New features in the API

Jesper Särnesjö and the Open Source Insights Team

In April 2023, we launched the first public version of the API, v3alpha, complementing the website and BigQuery dataset as a new way of exploring our software supply chain data. Since then, the API has served billions of requests, enabling applications like providing a richer view of SBOM data in GUAC or reporting dependency licenses in OSV-Scanner. Today, we’re adding a few of our most frequently requested features, along with a new version of the API that comes with a stability guarantee.

A new stable version

When we launched the first public version of the API, we named it v3alpha to indicate that it might change over time. In practice, we haven’t needed to make any incompatible changes to it since launch. Today, we’re formalizing our approach to API stability.

First, we’re launching a new version, v3, that comes with a stability guarantee: we will never make incompatible changes to it. It also comes with a deprecation policy: if and when we deprecate the API in favor of a newer version, we will give at least 6 months notice. Deprecations will be announced on this blog, on our documentation site, and on our GitHub repo. The v3 API has almost exactly the same structure as v3alpha has had, with only a few small tweaks to fix inconsistencies and set it up for planned—compatible—changes, and is also available via gRPC or HTTP. We recommend that most users migrate to it.

Second, with v3 providing a stable option, our existing v3alpha API can be a bit more experimental. This means that most new features will start out in the v3alpha API, possibly change in incompatible ways in response to user feedback, and eventually graduate to the v3 API.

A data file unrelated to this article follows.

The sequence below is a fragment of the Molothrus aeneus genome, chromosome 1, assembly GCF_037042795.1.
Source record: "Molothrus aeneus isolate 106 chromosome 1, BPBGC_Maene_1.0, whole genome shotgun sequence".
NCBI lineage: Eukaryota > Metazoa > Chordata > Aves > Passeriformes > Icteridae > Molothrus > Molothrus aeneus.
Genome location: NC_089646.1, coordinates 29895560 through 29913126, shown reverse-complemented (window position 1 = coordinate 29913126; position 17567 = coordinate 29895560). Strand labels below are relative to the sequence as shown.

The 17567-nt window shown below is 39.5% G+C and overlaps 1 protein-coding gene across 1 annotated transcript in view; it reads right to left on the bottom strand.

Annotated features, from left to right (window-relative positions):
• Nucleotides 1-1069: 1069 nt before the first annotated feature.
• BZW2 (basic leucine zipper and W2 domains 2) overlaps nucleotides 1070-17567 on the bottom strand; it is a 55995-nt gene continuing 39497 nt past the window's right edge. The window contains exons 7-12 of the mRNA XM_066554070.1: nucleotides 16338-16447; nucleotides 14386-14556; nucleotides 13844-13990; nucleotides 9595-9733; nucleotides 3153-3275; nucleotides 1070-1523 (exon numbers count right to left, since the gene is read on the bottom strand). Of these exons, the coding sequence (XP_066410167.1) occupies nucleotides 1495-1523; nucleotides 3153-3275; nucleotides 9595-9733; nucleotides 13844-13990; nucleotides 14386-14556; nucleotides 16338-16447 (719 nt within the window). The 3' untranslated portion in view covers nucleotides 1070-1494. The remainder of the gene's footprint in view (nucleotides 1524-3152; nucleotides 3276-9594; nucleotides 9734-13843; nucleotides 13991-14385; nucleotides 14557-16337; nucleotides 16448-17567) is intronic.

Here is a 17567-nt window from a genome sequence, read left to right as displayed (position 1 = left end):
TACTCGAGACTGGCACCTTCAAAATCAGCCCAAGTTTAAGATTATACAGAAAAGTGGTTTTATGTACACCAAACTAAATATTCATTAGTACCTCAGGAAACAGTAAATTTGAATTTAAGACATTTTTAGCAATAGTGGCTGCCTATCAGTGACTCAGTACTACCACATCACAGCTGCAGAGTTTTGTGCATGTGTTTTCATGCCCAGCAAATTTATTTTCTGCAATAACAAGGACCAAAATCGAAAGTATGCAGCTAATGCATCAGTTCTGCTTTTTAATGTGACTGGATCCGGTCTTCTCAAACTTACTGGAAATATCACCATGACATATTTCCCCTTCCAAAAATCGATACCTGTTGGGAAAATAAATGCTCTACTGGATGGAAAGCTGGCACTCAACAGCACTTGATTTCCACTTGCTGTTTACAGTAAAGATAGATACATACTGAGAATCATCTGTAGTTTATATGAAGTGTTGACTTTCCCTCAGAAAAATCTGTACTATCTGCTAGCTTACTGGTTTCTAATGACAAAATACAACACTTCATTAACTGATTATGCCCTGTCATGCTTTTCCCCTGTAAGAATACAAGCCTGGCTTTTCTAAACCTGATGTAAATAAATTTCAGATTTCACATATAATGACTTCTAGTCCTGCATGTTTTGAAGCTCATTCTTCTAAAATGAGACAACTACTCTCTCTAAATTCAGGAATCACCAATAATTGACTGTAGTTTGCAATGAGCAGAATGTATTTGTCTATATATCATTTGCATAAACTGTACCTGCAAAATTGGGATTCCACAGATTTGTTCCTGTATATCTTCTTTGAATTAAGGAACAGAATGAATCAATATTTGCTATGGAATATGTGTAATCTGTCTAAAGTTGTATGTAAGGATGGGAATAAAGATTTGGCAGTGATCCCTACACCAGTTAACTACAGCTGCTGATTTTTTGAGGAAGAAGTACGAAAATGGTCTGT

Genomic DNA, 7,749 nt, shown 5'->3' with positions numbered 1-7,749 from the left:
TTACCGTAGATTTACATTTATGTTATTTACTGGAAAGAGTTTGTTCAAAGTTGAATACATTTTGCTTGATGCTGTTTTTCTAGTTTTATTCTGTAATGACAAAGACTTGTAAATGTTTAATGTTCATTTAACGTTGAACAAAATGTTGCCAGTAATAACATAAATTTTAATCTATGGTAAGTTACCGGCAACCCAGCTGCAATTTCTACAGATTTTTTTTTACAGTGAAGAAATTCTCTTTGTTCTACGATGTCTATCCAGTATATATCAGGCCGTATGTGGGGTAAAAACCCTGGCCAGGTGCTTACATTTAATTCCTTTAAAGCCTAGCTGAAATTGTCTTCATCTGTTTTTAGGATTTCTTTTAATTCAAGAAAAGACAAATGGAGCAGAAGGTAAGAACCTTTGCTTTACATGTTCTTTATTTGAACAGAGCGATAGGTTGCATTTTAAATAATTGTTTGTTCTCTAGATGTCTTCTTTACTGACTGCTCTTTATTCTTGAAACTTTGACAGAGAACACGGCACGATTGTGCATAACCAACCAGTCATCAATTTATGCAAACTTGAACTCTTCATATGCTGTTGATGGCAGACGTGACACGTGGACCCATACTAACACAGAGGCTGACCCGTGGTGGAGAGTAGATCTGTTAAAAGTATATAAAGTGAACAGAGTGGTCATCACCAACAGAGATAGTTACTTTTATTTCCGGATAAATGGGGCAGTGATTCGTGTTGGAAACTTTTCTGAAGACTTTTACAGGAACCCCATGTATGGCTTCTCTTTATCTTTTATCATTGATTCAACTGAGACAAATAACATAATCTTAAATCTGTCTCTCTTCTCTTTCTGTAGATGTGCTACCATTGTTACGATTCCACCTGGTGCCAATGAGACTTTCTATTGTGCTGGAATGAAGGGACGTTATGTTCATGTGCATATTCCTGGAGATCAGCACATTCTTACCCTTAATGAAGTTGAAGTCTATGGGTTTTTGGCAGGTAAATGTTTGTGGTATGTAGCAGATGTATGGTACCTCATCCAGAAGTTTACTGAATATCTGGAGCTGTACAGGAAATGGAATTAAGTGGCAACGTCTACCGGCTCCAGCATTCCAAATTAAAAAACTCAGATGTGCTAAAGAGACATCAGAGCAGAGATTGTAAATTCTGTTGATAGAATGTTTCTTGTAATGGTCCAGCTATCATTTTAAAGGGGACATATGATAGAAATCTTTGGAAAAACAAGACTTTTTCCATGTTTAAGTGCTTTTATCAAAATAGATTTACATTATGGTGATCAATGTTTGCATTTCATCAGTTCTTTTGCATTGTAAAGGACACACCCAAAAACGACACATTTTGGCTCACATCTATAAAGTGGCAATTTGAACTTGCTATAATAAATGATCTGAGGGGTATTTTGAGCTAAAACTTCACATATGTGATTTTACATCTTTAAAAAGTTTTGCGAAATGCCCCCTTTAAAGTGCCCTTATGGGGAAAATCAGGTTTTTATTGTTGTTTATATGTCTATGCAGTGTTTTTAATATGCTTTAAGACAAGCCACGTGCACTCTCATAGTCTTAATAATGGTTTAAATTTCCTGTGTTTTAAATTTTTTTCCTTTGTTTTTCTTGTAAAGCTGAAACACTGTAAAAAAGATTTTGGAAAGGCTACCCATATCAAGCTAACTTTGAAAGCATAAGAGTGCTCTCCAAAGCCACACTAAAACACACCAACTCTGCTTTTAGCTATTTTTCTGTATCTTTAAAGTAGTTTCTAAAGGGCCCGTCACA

Batch request support

First among the experimental features we’re adding to the v3alpha API is a highly requested one: batch support. Many applications currently require making hundreds of API requests for a single user task—such as fetching licenses and security advisories for all your dependencies—which can be cumbersome. With our new GetVersionBatch and GetProjectBatch endpoints, you can instead make a single request containing a batch of identifiers, and get the results in a paginated response.

Purl support

The next new experimental feature is also one requested by users: support for fetching package- or version-level data by purl. Purls, or package URLs, are widely used identifiers for packages and versions from a number of ecosystems, including the six that we currently support. By adding purl support to the API, we hope to lower the barrier to integrate it into existing workflows. Combining our two new features, we’re also adding an endpoint for requesting batches of versions by purl.

But wait, there’s more!

In addition to these brand new features, we’re also filling a few gaps. You can now find packages with similar names, previously launched on the website, using the GetSimilarlyNamedPackages endpoint in the v3alpha API. We’ve made OSS-Fuzz data available from the GetProject endpoint in both the v3 and v3alpha APIs. We’ve also added more data showing how package versions and projects relate to each other, whether by metadata or by SLSA attestations, so users can decide whether the link is trustworthy for their application. SLSA attestations are now also verified by us.

To get started using any of the new API features mentioned in this post, check out the documentation, or visit our GitHub repo for code examples and the gRPC service definition.